Oryx are surprisingly good at detecting rainfall, and will move towards areas where rain is falling so that they can eat fresh plant growth and drink water.
Oryx have striking black or brown markings on their heads and lower bodies, and very long, straight horns, up to 1.5 m (5 ft) in length.
Originating from a very arid region, the ability of the Arabian oryx to detect rainfall - and thereby fresh grazing - in a particular area is truly amazing.
The Arabian oryx is the only oryx found outside Africa. It is adapted to survive in very arid conditions. The case of the Arabian oryx is a heartening conservation success story. The species was hunted to extinction after World War II, finally disappearing from the wild in 1972. At this time, the only herds existed in zoos. However, a captive-breeding programme was started in the 1960s. Wild populations now number around 500 individuals. This continues, with 100 animals released in the Emirates throughout 2007, as part of a plan to return 500 to the wild there by 2012.
Since dry habitats contain relatively little nourishing plant material, oryx must range over vast areas to obtain enough food.
When water is not available, they eat succulent foods, such as melons or bulbs, to get the moisture they need. Oryx live in groups of around ten individuals, consisting of either a dominant male and females, or a group of young males. Although the oryx’s exceptionally long and sharp horns are formidable weapons, most contests between males are settled by ritualized sparring.
Distribution: Range once extended through Syria, Iraq, Jordan and Israel. Now released back into the wild in several countries, including Jordan, UAE and Oman.
Habitat: Dry habitats, including arid scrubland and deserts.
Weight: 65 - 70 kg (143 - 154 lb).
Length: 205 - 220 cm (81 - 87 in), including tail.
Maturity: 1.5 - 2 years.
Gestation Period: 255 - 270 days.
Breeding: 1; weaning occurs after 3.5 months.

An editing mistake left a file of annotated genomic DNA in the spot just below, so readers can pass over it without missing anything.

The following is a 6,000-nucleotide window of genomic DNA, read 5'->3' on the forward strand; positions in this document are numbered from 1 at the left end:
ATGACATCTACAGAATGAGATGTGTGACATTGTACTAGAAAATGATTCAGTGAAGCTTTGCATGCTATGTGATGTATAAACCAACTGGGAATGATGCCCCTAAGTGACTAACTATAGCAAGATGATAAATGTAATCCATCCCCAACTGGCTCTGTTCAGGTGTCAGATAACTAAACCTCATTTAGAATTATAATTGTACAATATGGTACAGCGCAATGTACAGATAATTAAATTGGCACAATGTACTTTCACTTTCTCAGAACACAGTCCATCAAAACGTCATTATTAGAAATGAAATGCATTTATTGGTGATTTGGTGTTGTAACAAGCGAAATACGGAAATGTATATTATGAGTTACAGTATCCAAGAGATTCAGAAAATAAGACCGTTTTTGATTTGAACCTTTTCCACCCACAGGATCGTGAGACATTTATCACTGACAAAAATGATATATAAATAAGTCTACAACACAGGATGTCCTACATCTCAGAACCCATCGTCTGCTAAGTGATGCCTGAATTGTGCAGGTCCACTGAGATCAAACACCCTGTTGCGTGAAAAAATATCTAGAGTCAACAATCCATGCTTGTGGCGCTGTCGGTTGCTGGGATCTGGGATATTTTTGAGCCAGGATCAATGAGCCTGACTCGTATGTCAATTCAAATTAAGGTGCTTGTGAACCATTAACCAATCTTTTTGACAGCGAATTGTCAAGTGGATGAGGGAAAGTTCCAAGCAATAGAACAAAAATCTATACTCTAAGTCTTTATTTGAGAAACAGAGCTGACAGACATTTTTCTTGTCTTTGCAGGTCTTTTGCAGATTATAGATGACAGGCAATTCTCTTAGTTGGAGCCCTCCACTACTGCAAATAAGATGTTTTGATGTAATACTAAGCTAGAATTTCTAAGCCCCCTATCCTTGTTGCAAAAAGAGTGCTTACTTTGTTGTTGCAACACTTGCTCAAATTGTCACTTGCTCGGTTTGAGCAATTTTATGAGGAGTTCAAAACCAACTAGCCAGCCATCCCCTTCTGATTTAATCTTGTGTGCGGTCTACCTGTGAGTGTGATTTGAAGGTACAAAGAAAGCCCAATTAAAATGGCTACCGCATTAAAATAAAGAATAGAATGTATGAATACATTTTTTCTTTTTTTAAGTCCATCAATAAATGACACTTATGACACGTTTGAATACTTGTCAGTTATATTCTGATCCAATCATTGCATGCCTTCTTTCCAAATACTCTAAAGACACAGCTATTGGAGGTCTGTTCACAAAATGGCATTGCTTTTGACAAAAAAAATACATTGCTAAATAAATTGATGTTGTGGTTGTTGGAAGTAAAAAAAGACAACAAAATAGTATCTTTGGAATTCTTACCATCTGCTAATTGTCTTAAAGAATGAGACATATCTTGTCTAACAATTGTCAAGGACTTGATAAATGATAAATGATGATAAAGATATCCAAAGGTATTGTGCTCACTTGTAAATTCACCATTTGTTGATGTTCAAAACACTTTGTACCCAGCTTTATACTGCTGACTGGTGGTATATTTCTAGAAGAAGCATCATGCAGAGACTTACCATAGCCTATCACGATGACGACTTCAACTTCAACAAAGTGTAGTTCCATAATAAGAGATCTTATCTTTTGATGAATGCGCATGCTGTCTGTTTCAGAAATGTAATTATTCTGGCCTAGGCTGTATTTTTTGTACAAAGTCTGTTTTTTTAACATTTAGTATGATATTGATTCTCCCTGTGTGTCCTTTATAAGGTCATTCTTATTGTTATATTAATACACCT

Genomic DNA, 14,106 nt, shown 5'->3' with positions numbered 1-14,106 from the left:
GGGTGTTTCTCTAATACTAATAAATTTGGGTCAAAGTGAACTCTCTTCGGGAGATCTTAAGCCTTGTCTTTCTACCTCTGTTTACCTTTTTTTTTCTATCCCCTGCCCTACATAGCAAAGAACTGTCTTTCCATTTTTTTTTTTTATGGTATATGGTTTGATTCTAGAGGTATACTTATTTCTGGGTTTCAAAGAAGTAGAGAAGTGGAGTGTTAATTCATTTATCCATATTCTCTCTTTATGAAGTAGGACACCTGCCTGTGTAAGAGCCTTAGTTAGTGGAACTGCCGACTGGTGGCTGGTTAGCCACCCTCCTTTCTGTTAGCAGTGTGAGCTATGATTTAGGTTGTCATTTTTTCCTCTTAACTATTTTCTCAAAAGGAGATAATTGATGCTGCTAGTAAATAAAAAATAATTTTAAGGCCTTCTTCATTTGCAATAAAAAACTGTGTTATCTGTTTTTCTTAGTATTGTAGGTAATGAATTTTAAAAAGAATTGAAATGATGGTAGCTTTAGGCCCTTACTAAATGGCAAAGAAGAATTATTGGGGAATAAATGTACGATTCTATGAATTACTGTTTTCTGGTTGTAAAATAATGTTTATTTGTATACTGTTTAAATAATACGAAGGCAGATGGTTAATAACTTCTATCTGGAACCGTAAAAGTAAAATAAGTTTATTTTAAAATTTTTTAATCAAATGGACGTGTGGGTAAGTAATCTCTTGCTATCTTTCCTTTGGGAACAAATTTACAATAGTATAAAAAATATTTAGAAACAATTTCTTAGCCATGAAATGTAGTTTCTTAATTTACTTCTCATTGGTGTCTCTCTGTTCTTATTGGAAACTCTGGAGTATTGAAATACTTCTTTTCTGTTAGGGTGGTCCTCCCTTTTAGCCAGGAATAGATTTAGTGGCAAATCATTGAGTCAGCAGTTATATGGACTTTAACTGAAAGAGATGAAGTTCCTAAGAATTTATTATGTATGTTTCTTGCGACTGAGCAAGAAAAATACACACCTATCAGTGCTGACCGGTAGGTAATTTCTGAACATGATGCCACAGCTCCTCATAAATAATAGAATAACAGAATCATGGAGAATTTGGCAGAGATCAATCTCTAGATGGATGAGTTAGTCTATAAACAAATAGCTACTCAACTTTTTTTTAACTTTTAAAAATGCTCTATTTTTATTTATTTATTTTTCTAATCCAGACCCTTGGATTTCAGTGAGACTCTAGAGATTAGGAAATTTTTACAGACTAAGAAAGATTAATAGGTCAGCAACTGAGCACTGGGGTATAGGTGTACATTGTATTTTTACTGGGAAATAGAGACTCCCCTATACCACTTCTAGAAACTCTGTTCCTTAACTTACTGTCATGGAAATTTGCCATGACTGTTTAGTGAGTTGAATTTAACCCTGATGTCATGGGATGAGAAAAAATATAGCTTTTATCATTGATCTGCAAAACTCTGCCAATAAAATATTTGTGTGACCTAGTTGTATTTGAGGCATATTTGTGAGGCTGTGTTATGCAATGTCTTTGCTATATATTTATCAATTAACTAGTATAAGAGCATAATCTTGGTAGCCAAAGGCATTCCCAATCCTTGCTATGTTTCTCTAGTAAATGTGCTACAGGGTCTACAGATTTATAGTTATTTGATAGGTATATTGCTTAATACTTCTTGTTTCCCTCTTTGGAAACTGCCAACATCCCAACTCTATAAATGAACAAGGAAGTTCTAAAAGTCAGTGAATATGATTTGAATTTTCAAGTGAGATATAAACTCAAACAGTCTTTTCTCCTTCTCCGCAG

Food: Grazes on grass and browses on leaves, shoots, shrubs, succulent fruit and bulbs.
Lifespan: Up to 20 years in captivity; shorter in the wild.
Ridged horns are present in both sexes. They can reach 68cm (28in) in length.
Distinctive patterning on the face, below the eyes and above the nose, identifies this species.
The tail has a darker underside than upperside, with longer hair.
The legs are dark in colour, apart from 'ankle bands' of white hair above the hoofs.
In spite of their fierce appearance, Arabian oryx are not aggressive. They communicate using the positioning of their horns.Scimitar-horned Oryx
Size: 1.7 m (5.5 ft); 204 kg (449.75 lb).
This desert antelope, also known as the white oryx, is thought to be extinct. It was once widespread across the Sahel - the African steppeland that borders the southern edge of the Sahara Desert. (Sahel means "shore" and refers to the "sea" of sand that is the desert.) Hunting was the downfall of this species in the same way as it was for its close relatives the addax and Arabian oryx. In the year 2000, after 35 years of monitoring, it was decided that no scimitar-horned oryxes survived in the wild. It is possible that some still remain in the remoter parts of northern Mali and Chad, but, even if they do, there would more than likely be too few to sustain a wild population in the future. The species survives in zoos. All is not lost, so there's still hope for the scimitar-horned oryx.